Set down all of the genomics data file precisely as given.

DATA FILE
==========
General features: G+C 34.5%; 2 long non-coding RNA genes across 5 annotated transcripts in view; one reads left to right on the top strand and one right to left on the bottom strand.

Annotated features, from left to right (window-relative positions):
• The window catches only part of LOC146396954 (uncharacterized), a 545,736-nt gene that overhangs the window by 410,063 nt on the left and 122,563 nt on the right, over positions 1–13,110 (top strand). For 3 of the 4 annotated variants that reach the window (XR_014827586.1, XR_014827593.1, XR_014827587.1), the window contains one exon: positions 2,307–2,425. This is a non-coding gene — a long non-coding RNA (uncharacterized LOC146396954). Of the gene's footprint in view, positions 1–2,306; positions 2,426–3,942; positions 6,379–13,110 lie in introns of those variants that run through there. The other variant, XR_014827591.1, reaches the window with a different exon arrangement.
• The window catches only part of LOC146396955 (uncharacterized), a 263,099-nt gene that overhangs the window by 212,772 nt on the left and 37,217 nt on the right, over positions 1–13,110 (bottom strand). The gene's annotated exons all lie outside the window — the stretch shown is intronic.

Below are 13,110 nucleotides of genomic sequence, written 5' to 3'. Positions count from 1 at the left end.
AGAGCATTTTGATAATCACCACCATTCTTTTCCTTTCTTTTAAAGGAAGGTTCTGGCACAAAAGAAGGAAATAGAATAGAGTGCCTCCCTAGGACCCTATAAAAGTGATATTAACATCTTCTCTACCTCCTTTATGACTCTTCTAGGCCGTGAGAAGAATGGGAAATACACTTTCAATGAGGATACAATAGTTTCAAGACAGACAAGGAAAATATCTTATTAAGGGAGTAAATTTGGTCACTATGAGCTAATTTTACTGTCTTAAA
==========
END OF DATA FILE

General features: G+C 34.5%; 2 long non-coding RNA genes across 5 annotated transcripts in view; one reads left to right on the top strand and one right to left on the bottom strand.

Annotated features, from left to right (window-relative positions):
• The window catches only part of LOC146396954 (uncharacterized), a 545,736-nt gene that overhangs the window by 410,063 nt on the left and 122,563 nt on the right, over positions 1–13,110 (top strand). For 3 of the 4 annotated variants that reach the window (XR_014827586.1, XR_014827593.1, XR_014827587.1), the window contains one exon: positions 2,307–2,425. This is a non-coding gene — a long non-coding RNA (uncharacterized LOC146396954). Of the gene's footprint in view, positions 1–2,306; positions 2,426–3,942; positions 6,379–13,110 lie in introns of those variants that run through there. The other variant, XR_014827591.1, reaches the window with a different exon arrangement.
• The window catches only part of LOC146396955 (uncharacterized), a 263,099-nt gene that overhangs the window by 212,772 nt on the left and 37,217 nt on the right, over positions 1–13,110 (bottom strand). The gene's annotated exons all lie outside the window — the stretch shown is intronic.

Below are 13,110 nucleotides of genomic sequence, written 5' to 3'. Positions count from 1 at the left end.
AGAGCATTTTGATAATCACCACCATTCTTTTCCTTTCTTTTAAAGGAAGGTTCTGGCACAAAAGAAGGAAATAGAATAGAGTGCCTCCCTAGGACCCTATAAAAGTGATATTAACATCTTCTCTACCTCCTTTATGACTCTTCTAGGCCGTGAGAAGAATGGGAAATACACTTTCAATGAGGATACAATAGTTTCAAGACAGACAAGGAAAATATCTTATTAAGGGAGTAAATTTGGTCACTATGAGCTAATTTTACTGTCTTAAA